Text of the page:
[RECOMMANDATIONS] 5 réécritures de Jane Austen

Titre : Unmarriageable de Soniah Kamal

Résumé : A scandal and vicious rumor concerning the Binat family have destroyed their fortune and prospects for desirable marriages, but Alys, the second and most practical of the five Binat daughters, has found happiness teaching English literature to schoolgirls. Knowing that many of her students won’t make it to graduation before dropping out to marry and have children, Alys teaches them about Jane Austen and her other literary heroes and hopes to inspire the girls to dream of more.

When an invitation arrives to the biggest wedding their small town has seen in years, Mrs. Binat, certain that their luck is about to change, excitedly sets to work preparing her daughters to fish for rich, eligible bachelors. On the first night of the festivities, Alys’s lovely older sister, Jena, catches the eye of Fahad “Bungles” Bingla, the wildly successful—and single—entrepreneur. But Bungles’s friend Valentine Darsee is clearly unimpressed by the Binat family. Alys accidentally overhears his unflattering assessment of her and quickly dismisses him and his snobbish ways. As the days of lavish wedding parties unfold, the Binats wait breathlessly to see if Jena will land a proposal—and Alys begins to realize that Darsee’s brusque manner may be hiding a very different man from the one she saw at first glance

Radar à diversité : pp pakistanaise + #ownvoices

Pourquoi le lire ? Une réécriture de Pride & Prejudice qui se passe de nos jours au Pakistan. L’autrice garde l’essentiel du livre de Jane Austen et ajoute une touche de culture pakistanaise et ça marche !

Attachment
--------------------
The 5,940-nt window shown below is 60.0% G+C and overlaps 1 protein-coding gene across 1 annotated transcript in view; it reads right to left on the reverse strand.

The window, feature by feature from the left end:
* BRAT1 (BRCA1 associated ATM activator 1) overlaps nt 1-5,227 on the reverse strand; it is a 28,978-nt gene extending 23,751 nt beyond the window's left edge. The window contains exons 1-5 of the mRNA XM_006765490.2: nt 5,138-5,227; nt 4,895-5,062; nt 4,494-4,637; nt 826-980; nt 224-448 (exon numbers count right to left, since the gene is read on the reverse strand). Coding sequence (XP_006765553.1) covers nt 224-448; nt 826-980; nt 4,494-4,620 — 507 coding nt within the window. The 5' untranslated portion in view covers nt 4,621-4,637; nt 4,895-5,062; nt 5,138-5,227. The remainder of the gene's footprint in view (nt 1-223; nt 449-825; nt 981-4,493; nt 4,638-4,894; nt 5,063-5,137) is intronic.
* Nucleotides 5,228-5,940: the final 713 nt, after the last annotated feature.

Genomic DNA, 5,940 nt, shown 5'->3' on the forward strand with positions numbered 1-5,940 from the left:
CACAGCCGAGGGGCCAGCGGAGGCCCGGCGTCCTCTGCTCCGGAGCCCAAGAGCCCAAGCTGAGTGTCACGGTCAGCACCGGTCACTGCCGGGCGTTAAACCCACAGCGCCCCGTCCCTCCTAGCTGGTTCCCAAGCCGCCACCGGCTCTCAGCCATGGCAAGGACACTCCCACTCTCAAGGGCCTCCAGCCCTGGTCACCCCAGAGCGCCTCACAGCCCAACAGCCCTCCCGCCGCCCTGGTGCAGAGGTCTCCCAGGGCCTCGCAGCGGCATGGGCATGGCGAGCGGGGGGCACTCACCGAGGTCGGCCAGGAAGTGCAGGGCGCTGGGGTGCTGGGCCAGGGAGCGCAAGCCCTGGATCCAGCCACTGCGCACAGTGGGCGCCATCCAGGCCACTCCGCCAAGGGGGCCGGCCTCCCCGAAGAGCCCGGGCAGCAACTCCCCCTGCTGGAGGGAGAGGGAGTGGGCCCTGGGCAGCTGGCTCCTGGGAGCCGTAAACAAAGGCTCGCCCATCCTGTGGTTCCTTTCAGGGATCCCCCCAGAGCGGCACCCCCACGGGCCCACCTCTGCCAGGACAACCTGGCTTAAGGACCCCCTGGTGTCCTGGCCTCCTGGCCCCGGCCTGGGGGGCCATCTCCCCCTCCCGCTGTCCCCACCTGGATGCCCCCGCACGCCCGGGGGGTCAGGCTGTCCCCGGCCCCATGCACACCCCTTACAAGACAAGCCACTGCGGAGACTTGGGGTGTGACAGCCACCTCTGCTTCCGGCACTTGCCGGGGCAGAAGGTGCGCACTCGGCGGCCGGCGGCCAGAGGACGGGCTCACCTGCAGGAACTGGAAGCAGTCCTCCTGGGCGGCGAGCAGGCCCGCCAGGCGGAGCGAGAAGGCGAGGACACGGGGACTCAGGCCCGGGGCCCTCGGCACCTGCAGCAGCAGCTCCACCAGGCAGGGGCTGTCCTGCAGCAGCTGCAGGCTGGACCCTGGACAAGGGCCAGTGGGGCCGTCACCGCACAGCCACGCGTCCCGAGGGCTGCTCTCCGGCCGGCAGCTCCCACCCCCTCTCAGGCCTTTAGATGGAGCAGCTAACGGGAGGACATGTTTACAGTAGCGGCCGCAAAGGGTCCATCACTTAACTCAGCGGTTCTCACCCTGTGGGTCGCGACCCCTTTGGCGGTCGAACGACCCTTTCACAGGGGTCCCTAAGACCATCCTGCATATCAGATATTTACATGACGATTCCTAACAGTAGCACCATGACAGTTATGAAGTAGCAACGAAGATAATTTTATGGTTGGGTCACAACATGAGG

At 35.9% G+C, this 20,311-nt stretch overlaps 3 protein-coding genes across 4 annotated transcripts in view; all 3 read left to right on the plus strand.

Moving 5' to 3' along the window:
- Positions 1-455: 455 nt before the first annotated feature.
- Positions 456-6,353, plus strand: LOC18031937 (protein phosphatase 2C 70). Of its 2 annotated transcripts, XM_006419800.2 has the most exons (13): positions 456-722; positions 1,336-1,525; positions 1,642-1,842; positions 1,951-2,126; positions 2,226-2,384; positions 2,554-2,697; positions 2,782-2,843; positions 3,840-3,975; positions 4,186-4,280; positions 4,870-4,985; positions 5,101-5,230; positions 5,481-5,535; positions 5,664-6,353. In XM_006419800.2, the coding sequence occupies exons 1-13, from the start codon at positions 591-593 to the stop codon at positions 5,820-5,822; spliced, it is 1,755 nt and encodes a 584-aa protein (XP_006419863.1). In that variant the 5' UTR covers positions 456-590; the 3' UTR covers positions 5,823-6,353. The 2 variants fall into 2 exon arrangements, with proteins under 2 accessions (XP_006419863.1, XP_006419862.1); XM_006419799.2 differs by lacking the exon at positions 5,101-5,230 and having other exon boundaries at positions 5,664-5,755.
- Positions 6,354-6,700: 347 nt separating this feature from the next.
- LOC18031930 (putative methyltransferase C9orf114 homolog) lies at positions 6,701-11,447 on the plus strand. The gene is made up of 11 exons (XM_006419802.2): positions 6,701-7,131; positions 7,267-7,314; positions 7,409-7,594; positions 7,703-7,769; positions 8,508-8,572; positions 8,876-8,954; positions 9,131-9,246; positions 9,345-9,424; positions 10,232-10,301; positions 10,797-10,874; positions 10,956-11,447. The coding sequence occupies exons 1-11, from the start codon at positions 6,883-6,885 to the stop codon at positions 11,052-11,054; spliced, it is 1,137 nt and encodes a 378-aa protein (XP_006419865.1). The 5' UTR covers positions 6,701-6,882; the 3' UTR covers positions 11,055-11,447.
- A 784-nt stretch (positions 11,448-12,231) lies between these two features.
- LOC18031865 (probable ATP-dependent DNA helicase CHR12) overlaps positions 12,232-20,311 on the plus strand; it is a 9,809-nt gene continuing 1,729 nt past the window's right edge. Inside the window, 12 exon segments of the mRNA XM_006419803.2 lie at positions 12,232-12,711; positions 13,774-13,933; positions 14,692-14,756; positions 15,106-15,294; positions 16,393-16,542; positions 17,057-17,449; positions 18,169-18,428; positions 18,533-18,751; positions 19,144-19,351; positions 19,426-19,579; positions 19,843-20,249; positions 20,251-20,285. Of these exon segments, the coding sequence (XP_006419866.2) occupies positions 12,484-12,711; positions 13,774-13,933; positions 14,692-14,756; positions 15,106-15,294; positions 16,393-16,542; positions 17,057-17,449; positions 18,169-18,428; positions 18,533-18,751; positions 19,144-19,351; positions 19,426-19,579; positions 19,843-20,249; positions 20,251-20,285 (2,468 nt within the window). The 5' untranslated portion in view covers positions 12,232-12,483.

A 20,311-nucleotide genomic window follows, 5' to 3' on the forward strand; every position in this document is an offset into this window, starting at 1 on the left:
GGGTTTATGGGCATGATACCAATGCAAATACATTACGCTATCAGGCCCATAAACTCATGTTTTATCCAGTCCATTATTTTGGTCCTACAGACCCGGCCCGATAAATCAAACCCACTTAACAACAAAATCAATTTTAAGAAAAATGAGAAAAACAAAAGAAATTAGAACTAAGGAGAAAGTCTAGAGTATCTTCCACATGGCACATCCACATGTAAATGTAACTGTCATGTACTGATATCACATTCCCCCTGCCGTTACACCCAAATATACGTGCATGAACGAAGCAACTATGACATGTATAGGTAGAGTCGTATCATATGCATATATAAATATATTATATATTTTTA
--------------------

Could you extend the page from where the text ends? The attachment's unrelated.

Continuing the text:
Titre : Ayesha at Last de Uzma Jalaluddin

Résumé : AYESHA SHAMSI has a lot going on. Her dreams of being a poet have been set aside for a teaching job so she can pay off her debts to her wealthy uncle. She lives with her boisterous Muslim family and is always being reminded that her flighty younger cousin, Hafsa, is close to rejecting her one hundredth marriage proposal. Though Ayesha is lonely, she doesn’t want an arranged marriage. Then she meets Khalid who is just as smart and handsome as he is conservative and judgmental. She is irritatingly attracted to someone who looks down on her choices and dresses like he belongs in the seventh century.

When a surprise engagement between Khalid and Hafsa is announced, Ayesha is torn between how she feels about the straightforward Khalid and his family; and the truth she realizes about herself. But Khalid is also wrestling with what he believes and what he wants. And he just can’t get this beautiful, outspoken woman out of his mind.

Radar à diversité : pp musulmane + #ownvoices

Pourquoi le lire ? Une autre réécriture de Pride & Prejudice qui se déroule cette fois au Canada dans une communauté musulmane. Avec des personnages attachants, il ne faut pas passer à côté de ce livre !

Titre : Pride de Ibi Zoboi

Résumé : Zuri Benitez has pride. Brooklyn pride, family pride, and pride in her Afro-Latino roots. But pride might not be enough to save her rapidly gentrifying neighborhood from becoming unrecognizable.